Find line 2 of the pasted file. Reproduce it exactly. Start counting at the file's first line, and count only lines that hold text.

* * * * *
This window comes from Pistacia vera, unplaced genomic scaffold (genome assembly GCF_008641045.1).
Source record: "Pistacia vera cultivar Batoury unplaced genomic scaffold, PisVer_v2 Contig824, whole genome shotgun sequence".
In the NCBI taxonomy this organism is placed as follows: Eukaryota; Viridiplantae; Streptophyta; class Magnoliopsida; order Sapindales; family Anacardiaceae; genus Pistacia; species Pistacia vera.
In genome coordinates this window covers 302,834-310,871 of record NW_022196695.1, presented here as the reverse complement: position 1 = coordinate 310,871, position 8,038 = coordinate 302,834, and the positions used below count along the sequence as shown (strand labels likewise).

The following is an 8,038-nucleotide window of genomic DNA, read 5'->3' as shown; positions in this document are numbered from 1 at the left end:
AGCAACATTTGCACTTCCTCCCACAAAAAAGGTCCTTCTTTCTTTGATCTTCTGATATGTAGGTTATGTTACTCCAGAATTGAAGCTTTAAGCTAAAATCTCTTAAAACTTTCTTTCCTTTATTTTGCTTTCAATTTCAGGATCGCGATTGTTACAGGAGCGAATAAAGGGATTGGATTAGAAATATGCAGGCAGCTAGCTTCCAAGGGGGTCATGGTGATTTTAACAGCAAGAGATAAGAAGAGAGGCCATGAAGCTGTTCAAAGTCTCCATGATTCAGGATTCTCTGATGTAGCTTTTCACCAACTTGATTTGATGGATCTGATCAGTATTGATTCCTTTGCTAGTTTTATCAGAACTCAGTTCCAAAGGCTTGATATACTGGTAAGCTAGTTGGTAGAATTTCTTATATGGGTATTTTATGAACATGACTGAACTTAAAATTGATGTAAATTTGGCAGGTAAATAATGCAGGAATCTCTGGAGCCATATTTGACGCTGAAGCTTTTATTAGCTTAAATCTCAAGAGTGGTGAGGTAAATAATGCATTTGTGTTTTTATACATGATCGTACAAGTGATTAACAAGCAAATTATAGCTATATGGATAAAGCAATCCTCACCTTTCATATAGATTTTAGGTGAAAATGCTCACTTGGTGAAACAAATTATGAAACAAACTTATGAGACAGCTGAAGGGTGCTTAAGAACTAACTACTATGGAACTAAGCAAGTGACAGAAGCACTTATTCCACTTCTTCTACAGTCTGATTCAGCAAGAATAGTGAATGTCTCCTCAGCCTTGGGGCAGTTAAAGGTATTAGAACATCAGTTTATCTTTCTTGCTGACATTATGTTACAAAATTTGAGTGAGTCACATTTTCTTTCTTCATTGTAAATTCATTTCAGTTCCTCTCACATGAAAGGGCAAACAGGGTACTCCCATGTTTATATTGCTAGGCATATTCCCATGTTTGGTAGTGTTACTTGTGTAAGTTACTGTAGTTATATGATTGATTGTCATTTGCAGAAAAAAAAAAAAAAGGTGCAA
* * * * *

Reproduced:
Source record: "Pistacia vera cultivar Batoury unplaced genomic scaffold, PisVer_v2 Contig824, whole genome shotgun sequence".